The Traditional Knill Ceremony was observed for the 43rd time on 25 July 2011
The ceremony was first held in 1801, overseen by John Knill himself and follows the form set out in his Will of 1797. Knill appointed three Trustees (the Customs Officer, Vicar and Mayor) to ensure that the memorial ceremony be carried out every 5 years. The Will calls for a fiddler to lead dancing around the Knill Steeple, a landmark in St Ives, with the dancers to be 10 girls, all under 10 years and the daughters of fishermen, seamen or tinners. The girls are always accompanied by two widows, the widows of fishermen, seamen or tinners. The Trustees fulfilled their duty in ensuring that the ceremony took place, organised on behalf of the Trustees by St Ives Town Council.
Participants in the Ceremony were: Trustees: Mayor (Ron Tulley, Vicar of St Ives (Rev. Andrew Gough) and The Customs Officer (Trevor Bookes).
The Fiddler – John Care (his eleventh Knill Ceremony, having taken over the role from his grandfather.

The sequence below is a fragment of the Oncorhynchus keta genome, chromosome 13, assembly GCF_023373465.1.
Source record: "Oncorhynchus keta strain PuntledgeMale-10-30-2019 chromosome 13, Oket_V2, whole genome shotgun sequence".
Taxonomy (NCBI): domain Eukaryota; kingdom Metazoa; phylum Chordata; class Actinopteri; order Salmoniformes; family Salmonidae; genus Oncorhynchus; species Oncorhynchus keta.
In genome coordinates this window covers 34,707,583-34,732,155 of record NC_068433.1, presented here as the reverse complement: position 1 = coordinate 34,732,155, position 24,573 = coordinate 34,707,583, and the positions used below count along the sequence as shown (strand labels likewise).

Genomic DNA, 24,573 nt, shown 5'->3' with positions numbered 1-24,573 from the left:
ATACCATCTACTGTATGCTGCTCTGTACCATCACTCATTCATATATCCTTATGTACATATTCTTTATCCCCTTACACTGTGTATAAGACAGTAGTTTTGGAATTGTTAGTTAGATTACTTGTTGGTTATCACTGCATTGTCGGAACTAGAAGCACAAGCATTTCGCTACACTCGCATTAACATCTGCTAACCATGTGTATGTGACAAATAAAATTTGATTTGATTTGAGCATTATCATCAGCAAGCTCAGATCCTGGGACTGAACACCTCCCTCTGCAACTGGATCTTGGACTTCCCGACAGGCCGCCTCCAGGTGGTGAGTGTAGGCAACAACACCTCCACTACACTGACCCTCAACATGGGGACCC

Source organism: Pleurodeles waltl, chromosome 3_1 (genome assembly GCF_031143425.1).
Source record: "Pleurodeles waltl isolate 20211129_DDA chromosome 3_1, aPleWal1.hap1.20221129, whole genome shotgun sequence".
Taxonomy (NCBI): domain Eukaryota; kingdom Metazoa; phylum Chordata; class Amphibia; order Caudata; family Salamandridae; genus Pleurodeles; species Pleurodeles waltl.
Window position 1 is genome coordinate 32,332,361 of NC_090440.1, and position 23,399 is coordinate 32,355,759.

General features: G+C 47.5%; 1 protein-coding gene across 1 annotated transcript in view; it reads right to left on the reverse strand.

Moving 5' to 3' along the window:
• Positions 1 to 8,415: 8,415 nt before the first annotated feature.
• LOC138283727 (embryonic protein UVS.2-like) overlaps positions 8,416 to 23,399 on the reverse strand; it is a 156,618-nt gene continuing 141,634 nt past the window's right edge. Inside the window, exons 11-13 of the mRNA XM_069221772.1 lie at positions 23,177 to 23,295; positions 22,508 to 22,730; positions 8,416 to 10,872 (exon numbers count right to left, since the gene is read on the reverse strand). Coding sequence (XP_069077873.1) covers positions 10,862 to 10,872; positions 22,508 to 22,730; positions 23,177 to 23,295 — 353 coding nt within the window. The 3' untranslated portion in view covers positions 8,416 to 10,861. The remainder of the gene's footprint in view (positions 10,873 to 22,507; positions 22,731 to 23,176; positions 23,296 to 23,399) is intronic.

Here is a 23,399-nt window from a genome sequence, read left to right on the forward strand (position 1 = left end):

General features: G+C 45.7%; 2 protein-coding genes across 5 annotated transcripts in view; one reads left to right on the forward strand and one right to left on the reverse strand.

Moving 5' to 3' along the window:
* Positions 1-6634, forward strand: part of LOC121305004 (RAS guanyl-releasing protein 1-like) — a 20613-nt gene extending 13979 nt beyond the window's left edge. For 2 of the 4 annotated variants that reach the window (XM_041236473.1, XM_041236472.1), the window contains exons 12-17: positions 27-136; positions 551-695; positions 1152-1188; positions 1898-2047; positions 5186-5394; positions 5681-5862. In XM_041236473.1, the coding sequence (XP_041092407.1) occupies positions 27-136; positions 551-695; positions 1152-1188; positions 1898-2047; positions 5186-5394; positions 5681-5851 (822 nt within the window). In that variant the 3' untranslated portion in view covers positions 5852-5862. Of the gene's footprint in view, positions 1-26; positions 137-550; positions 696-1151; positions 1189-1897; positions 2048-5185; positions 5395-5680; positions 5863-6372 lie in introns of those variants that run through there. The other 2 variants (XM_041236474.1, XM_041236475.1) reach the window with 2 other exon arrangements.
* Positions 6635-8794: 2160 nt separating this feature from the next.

The Ten Little Girls – Emily Wedge, Molly Cross, Freya Perkin, Piper Quick, Lamorna Pascoe, Bridget Wells, Felicity Wells, Courtney Wood, Lucy Rushton, Lulu Godfrey. Supporting the ten girls were reserve dancers Rebekah Couch and Lois Murt.
The Two Widows – Mrs L Wedge and Mrs Amy Matthews.
The Trustees were keen to express their thanks to all who helped with the success of the Ceremony and the days events, including Oates Travel, the parents of the dancers, Bagas Porthia for entertaining the waiting crowd at the Steeple, the Steeple Woodland Group for clearing the area around the Steeple, the Headteachers and staff of St Ives Infant School for co-ordinating the dancing and the St John Ambulance for attending on the day.
To find out more about the background of this ceremony and this year’s event, souvenir programmes are available from the Visit St Ives Information Centre.